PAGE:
Shakespeare Science

One of the great(?) strategies in the “Shakespeare must have been _____” game is to see how well he wrote about a topic, then declare he simply must have had inside knowledge of that topic, and therefore had to be <person you want him to be>.

I guess we can rule out scientist. It’s fun to count and illustrate the many various ways that Shakespeare killed his characters, but finally, somebody walked through them scientifically to see which were valid. Unfortunately, the article is mostly about the poisons, specifically Juliet and Cleopatra. Neither, it seems, would have died that quickly. Nor would it have been a peaceful death.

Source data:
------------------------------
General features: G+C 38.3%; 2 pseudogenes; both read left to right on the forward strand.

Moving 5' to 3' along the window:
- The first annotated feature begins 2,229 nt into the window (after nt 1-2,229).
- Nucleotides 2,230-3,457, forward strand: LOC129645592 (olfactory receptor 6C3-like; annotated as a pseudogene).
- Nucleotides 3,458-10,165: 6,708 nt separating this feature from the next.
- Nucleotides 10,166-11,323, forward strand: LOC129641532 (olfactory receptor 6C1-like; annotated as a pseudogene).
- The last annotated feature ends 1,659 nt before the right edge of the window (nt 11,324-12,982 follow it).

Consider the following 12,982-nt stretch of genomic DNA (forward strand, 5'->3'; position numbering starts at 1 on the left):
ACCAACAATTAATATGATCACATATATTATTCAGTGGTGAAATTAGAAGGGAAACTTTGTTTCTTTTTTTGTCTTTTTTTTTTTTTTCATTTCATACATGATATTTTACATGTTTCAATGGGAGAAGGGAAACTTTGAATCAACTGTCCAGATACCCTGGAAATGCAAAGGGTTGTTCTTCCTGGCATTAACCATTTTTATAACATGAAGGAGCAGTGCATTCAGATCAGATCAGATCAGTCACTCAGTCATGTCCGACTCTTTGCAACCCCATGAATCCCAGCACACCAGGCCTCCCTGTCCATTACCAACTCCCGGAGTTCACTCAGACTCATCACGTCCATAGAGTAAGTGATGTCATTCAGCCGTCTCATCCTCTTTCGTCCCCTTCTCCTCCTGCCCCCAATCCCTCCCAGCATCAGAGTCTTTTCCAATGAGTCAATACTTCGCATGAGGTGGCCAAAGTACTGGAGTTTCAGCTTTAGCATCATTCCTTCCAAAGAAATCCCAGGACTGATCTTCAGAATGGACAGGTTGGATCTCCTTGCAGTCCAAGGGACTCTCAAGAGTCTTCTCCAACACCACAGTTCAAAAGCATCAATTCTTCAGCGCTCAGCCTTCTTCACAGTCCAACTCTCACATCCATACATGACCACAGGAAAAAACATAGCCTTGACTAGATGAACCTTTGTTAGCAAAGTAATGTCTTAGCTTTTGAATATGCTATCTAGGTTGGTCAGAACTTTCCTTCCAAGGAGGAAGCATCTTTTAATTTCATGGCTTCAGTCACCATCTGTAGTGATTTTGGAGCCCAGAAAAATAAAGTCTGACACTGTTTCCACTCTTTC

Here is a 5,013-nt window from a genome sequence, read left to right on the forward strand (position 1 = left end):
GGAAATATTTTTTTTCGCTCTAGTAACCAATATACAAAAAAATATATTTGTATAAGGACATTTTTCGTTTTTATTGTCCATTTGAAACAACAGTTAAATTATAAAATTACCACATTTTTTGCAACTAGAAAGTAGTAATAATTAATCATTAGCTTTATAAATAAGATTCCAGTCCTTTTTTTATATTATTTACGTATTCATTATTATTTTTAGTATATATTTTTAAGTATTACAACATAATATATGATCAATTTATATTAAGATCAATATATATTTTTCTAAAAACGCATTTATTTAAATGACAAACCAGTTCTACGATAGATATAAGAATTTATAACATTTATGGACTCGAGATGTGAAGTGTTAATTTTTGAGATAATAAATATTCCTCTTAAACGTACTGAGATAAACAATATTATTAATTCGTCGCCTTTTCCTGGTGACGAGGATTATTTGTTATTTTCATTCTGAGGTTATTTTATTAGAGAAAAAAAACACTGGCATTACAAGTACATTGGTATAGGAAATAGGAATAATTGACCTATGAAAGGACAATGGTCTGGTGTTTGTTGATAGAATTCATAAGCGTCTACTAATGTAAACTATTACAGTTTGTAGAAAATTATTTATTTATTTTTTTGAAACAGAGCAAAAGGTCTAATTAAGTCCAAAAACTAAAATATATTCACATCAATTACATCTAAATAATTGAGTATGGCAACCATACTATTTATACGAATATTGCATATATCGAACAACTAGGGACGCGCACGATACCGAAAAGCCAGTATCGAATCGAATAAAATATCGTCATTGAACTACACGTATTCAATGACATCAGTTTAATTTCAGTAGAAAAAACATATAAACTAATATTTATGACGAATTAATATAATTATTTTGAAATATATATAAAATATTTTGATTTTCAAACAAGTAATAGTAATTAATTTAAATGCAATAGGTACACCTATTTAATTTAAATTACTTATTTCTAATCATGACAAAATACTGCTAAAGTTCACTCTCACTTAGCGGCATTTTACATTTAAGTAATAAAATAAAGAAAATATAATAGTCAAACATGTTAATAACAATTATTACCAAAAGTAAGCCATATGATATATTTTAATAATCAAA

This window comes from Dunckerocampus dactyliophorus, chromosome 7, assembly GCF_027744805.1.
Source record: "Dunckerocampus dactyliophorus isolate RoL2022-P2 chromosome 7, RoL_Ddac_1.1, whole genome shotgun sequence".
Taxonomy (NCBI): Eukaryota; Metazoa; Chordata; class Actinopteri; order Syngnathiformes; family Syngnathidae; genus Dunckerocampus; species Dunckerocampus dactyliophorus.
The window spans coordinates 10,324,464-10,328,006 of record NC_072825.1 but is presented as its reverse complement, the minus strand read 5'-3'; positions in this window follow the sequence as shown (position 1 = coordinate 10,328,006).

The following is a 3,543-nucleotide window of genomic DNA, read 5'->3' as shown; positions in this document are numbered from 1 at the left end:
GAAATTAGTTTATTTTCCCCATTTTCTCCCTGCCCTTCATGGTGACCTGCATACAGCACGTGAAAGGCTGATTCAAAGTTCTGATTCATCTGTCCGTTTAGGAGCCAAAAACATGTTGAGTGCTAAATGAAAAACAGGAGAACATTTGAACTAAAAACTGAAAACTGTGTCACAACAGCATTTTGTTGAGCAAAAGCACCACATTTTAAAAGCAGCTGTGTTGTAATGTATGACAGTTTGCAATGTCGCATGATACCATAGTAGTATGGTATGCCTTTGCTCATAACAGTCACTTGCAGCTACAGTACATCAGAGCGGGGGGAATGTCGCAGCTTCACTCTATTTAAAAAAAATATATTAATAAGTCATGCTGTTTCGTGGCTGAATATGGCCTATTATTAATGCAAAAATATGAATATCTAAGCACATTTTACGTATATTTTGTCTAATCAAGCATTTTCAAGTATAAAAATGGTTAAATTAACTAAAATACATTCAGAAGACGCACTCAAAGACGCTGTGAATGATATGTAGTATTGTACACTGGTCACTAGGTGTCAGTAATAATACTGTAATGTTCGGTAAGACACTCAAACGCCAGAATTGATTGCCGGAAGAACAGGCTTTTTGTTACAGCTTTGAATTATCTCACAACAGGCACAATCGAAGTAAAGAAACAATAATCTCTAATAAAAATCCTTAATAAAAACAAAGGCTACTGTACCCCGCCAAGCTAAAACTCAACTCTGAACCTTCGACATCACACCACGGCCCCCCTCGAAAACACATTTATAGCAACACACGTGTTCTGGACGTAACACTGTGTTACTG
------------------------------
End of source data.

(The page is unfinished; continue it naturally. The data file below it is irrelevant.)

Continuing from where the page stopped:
The scientific validity of Titus’ kitchen is not addressed. I’m not debating that you can hack a human body into pieces, but I feel like some culinary skill is involved in making it taste palatable enough that they all don’t immediately get sick, you know? What spices did he use, how long did he have to bake, and at what temperature? You know, for science.

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